Promising generative model-related startup infrastructure ideas
Running large models locally
If you imagine a world with all of the wonderful LLM applications discussed above, you probably assume some sort of infrastructure to run increasingly large personalized models on various edge devices - laptops, phones, cameras, sensors - with minimal lag. Today, if you tried to run Llama 2, the state of the art open source LLM as-is on a laptop, it would likely be impossible. However, if you use the GGML version of Llama 2, all is solved. GGML is an open-source tensor library for ML that optimizes (quantizes) models to run on CPUs instead of just GPUs, giving a massive boost in inference speed for a minimal accuracy tradeoff. Even Meta runs Llama internally by using the GGML versions and saves “a lot of money” as a result. GGML’s vibrant contributor community seems focused on building and optimizing GGML versions of popular & consistently improving models, perhaps with longer term aspirations to build a full-fledged edge inference framework. There’s likely an opportunity for GGML and/or another company (e.g. Ollama) to offer paid extensions or tooling on top of the popular related open source here given the growing interest in LLM local usage.
Providing compute & software for model training / fine-tuning / inference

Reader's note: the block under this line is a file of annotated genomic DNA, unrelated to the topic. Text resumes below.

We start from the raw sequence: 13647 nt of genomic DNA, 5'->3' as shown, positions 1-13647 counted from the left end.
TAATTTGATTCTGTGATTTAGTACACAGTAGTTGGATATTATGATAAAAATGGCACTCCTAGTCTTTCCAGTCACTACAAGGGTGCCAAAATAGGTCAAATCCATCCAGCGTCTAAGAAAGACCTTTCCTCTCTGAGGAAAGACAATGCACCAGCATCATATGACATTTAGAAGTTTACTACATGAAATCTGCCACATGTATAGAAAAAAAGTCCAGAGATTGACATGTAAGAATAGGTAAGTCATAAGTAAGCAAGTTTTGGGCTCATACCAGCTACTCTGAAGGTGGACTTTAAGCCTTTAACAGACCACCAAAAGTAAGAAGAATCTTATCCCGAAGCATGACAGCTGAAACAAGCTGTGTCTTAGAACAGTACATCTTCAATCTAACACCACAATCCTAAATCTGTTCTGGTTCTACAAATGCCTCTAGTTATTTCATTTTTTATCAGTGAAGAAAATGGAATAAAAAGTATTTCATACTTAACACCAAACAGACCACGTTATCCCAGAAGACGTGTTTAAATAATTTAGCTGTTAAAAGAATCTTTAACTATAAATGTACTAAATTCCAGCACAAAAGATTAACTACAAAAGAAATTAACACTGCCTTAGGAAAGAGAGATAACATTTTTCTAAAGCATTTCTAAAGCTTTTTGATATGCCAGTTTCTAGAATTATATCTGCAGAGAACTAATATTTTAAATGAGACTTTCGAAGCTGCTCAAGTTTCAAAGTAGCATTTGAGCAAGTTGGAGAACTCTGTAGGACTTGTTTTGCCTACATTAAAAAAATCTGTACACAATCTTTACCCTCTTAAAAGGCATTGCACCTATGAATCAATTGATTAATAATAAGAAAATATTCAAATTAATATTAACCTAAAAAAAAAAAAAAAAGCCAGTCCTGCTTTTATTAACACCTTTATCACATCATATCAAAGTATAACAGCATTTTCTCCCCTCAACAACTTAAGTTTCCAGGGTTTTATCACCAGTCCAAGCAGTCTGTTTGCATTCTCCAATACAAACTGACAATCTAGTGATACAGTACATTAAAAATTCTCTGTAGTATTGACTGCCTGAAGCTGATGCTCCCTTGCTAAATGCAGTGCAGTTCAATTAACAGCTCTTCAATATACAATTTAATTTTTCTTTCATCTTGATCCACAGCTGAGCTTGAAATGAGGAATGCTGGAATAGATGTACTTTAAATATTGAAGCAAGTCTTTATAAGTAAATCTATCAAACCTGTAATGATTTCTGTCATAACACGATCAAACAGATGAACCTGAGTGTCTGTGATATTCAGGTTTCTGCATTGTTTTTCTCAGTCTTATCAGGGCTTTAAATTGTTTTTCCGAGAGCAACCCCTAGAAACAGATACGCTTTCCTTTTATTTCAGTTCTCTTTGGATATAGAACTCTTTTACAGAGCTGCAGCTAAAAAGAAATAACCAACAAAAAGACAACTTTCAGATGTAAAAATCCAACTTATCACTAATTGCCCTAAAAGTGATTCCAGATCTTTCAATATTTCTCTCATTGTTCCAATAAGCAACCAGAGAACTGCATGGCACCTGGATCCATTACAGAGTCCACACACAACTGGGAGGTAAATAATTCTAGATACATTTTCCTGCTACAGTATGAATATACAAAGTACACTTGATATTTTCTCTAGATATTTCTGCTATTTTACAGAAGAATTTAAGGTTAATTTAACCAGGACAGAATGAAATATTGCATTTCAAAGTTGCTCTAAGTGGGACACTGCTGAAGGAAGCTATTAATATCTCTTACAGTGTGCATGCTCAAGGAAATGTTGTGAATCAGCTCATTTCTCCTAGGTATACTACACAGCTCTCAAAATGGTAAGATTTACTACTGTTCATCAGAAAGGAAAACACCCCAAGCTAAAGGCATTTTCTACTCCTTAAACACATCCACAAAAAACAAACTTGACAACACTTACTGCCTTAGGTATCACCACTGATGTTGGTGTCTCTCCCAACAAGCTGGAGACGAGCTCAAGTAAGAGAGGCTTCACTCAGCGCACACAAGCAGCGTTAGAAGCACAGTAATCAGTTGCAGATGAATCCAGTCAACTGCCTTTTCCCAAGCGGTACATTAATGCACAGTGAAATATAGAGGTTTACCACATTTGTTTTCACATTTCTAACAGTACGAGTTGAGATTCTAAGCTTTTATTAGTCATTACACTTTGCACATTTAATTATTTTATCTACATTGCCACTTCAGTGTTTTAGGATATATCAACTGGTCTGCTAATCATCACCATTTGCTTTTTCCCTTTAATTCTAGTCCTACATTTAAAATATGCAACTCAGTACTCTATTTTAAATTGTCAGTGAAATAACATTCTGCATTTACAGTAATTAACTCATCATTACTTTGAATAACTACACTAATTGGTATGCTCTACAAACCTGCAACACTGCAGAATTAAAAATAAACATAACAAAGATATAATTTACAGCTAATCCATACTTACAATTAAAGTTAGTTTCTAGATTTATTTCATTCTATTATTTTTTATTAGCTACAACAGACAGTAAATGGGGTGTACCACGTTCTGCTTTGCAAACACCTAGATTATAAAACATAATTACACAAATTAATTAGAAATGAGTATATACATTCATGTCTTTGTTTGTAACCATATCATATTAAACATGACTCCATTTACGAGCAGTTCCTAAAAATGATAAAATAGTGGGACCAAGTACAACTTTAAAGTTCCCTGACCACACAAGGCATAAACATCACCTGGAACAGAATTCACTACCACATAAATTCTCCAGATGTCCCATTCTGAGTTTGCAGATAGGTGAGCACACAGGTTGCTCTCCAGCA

Everyone needs GPUs these days, and GPU cloud providers like Coreweave and Lambda Labs are exploding in growth. Startups and even investors are hoarding chips. Many companies wish to use LLMs and other generative models, but they want to own their own models and therefore can’t just call something like OpenAI’s APIs. Instead, these companies must figure out how to best utilize compute for initial training or fine-tuning of open or closed source models as well as for ongoing inference. Given the complexities of managing this infrastructure as well as the opportunity size (many companies would rather own their own custom models for quality, strategic, and/or security reasons), a variety of startups have popped up. Some seem more focused on inference (Modal*, Banana, Replicate, Runpod, Fireworks), others on fine-tuning (Scale AI*, Lamini, Automorphic AI), and others as more general purpose (Mosaic [acquired by Databricks], Together, MLFoundry, Hugging Face). I don’t doubt this is a valuable market to compete in, and some of these startups with proprietary tech can offer much easier-to-use and more cost-effective experiences than cloud providers. The winner(s) here may not just need to have a superior product & internal cost / margins, but also financial savviness and GTM excellence, especially if the competition continues to heat up. In addition, many “outside” forces – the demand for GPUs, the behavior of NVIDIA & cloud providers, and the macro for raising money to purchase or lease GPUs – probably have a significant effect on the outcome.
New ML framework and/or new chip
A particularly ambitious but exciting infrastructure category is challenging NVIDIA’s dominance in both a free ML framework (CUDA) and associated chip. Combining the shortage of NVIDIA GPUs, the general pain of hardware lock-in, and CUDA’s usability and latency challenges, a disrupter could theoretically break into the market. Both Modular and Tiny Corp are working on new challenger ML frameworks - the latter then plans to develop a competitive chip while the former seems to be commercializing some associated software. Many other startups are skipping straight to building chips for specialized LLM workflows.